Ownership of ebook reading devices exploded by five-fold within three years, as I review in a post for The Objective Standard. That’s an extraordinary development. Still, the growth of ebooks has been slower than I once would have predicted. Although 30 percent of the population read an ebook in 2012, 89 percent read a printed book. Given the relatively high costs of printing, shipping, and stocking a printed book, versus the negligible costs of distributing an ebook, why is the ebook market not growing even faster?
Clearly many publishers push to make printed books the continued standard, at least for now. Whereas the retail price of a printed book covers substantial printing, shipping, and stocking costs, such costs are all but irrelevant regarding ebooks. And yet publishers successfully pushed up the price of many ebooks well above the $10 level. Indeed, sometimes at Amazon I find I can buy a paperback for less than the cost of the ebook.
A large part of the issue here is that marginal costs drop off radically with large print runs and shipping orders. Thus, whereas many small-market books appear only in ebook, the economics of a popular book support large print runs. Plus, of course, brick-and-morter retailers can display printed books, increasing “impulse” purchases.
But I think the publishing end of it is only part of the story. I think there are a variety of reasons why many consumers often prefer a printed book.
Obviously printed books offer a distinctive tactile experience, and, as a bibliophile cousin of mine notes, a good old book also has a distinctive smell. But I think there’s something more important going on.
Although I was an early adopter of e-book technology, I have purchased several printed books of late. Why? I use my printed books for book clubs, book reviews, and research. E-books are difficult to cite, as they often don’t offer page numbers matching the printed edition (or the page numbers do not match precisely).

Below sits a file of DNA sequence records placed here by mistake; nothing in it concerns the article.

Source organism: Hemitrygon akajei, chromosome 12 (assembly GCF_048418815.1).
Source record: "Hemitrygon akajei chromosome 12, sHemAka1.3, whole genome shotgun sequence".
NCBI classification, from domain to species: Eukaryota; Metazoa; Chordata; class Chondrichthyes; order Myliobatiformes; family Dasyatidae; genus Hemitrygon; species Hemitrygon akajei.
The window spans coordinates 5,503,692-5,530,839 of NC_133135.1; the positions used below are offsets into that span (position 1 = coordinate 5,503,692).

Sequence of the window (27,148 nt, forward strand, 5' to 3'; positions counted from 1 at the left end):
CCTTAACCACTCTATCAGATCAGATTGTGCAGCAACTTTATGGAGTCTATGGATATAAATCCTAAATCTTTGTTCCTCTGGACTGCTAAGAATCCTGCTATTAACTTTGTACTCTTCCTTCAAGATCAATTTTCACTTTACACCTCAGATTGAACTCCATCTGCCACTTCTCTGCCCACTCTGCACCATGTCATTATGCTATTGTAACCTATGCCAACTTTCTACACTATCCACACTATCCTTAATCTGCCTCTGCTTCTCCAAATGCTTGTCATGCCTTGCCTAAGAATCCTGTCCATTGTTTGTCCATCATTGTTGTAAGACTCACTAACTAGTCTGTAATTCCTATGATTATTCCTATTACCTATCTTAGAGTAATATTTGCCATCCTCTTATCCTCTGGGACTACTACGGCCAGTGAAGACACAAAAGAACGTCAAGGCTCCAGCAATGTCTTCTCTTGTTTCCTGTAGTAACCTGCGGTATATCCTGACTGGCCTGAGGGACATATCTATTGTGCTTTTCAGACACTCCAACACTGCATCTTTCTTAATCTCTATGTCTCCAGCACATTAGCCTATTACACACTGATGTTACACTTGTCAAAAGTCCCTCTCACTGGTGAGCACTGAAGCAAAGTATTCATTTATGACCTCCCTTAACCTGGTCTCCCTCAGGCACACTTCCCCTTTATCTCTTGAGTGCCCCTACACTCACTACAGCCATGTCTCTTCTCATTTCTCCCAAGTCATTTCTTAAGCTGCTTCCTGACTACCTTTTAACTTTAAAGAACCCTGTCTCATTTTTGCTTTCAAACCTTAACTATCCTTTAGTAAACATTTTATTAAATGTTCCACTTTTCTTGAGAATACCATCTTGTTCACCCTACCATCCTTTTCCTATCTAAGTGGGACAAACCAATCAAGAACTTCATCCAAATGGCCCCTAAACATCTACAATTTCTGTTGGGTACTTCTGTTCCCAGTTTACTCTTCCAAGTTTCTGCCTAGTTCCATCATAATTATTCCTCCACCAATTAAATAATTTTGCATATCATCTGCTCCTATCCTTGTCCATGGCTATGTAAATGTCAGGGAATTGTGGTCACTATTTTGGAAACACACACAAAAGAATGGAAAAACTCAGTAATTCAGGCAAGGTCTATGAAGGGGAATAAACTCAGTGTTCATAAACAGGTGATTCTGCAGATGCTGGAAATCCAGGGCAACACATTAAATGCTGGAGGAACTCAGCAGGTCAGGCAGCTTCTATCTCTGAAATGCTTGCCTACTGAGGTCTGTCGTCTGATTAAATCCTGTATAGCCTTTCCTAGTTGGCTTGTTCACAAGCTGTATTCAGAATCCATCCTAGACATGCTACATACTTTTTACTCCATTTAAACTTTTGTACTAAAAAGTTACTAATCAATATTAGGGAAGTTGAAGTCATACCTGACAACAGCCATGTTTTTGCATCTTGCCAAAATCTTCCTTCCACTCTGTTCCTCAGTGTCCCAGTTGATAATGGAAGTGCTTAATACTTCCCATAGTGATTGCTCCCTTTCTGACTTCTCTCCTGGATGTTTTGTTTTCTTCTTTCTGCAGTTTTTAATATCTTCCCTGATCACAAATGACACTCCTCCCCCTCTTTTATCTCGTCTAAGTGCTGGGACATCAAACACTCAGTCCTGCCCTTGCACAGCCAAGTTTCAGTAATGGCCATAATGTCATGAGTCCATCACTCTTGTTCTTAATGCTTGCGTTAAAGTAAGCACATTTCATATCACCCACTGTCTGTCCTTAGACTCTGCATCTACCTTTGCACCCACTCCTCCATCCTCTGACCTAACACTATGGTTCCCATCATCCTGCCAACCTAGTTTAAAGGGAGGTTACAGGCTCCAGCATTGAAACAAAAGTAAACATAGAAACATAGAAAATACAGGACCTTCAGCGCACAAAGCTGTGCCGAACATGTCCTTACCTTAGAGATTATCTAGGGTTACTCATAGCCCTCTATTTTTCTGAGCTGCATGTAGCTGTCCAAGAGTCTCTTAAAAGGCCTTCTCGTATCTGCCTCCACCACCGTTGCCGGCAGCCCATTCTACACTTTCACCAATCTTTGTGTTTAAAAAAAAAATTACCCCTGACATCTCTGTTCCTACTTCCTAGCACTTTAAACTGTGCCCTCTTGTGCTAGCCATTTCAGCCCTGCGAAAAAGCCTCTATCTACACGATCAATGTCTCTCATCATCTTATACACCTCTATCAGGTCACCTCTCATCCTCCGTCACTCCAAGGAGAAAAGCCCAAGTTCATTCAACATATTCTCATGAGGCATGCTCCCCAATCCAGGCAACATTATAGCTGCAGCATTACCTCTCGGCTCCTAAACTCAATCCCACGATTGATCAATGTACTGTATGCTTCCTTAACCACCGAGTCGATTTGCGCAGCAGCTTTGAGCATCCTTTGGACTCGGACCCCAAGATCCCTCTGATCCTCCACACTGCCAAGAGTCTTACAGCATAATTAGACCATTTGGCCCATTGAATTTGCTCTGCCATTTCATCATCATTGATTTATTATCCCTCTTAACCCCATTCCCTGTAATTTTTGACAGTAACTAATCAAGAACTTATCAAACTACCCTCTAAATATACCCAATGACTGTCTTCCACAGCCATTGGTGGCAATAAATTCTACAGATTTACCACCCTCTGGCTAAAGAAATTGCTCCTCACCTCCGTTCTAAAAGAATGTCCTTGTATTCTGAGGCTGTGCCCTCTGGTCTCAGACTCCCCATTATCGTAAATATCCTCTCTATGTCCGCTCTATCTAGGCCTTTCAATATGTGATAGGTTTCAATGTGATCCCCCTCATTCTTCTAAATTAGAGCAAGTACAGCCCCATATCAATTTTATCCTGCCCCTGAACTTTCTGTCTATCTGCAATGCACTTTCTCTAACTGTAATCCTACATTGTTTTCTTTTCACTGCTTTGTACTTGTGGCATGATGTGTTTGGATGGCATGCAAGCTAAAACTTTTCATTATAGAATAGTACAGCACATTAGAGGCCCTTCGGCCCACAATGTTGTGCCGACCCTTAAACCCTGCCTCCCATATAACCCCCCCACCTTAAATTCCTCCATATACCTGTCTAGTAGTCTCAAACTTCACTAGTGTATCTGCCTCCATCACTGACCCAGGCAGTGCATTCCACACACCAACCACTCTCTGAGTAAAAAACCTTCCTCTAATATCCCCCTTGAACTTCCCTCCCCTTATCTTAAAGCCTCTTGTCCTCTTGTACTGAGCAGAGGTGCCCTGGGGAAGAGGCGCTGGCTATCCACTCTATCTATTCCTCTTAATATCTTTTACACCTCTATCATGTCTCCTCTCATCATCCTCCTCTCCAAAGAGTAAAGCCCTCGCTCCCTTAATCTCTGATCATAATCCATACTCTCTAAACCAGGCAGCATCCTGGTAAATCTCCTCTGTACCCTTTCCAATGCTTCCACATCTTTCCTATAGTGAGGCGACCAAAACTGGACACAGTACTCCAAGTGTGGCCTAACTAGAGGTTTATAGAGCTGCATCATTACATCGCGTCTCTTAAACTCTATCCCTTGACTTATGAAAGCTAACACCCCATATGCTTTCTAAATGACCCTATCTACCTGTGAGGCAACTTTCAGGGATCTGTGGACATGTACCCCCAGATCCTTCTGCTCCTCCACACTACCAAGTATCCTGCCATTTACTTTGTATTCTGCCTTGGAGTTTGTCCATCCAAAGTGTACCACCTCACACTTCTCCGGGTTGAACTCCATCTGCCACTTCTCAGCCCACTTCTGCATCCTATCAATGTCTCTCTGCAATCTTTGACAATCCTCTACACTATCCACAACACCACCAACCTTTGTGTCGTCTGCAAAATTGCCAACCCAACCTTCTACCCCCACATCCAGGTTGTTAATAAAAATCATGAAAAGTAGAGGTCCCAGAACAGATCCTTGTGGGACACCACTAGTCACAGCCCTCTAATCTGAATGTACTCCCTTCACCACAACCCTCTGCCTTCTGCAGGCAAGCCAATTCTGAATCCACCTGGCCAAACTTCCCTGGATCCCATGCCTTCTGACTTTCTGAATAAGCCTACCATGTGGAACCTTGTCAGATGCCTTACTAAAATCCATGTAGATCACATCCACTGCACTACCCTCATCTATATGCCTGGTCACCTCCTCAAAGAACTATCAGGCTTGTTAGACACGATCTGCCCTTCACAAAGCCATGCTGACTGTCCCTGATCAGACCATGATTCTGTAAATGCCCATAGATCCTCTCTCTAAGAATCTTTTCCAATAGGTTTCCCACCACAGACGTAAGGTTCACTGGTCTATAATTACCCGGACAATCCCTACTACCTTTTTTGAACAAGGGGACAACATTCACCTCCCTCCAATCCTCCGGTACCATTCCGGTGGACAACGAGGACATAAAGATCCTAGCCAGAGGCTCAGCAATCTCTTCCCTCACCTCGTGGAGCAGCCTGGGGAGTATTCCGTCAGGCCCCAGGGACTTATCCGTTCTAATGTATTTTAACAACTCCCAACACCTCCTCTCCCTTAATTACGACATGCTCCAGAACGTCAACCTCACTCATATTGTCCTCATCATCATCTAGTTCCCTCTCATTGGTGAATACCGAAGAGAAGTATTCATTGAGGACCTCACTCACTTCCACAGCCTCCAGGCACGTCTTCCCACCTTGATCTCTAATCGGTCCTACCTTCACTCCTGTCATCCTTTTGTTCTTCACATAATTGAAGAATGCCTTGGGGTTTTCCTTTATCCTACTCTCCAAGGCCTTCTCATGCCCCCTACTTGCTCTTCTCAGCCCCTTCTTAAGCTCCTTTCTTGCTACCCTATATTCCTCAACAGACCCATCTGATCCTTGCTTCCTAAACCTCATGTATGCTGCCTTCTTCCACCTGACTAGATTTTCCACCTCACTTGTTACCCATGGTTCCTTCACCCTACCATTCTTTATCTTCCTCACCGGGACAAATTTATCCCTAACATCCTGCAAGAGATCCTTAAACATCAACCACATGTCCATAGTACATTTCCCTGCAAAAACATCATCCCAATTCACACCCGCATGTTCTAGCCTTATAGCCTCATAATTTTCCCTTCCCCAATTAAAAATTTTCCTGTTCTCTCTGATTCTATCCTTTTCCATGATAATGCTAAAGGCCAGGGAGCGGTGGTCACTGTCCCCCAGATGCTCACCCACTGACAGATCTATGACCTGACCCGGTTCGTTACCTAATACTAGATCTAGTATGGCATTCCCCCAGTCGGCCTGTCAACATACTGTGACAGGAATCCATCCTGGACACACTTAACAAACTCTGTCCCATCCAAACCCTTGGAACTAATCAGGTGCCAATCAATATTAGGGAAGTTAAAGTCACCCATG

Often I can remember and visualize where certain content is with respect to the printed page and the page number. With an e-book, the material becomes a constant stream, with no stable relationship to the medium.
Another important feature of a printed book is that I can write notes in the text and in the margins. Although many e-book readers accommodate notations, I have found those systems to be clunky and impractical for my needs.
So, given the current technology, I’m likely to continue to buy both printed books and e-books, depending on my needs for the book.
I also predict that ebook producers and sellers will soon (within a few years) figure out how to overcome many or all of the problems mentioned here. Once that happens, printed books will eventually become about as common as music CDs and vinyl disks are now. At least that’s my guess. It will be exciting to see how it actually pans out.
Creative Commons Image: Kristian Bjornard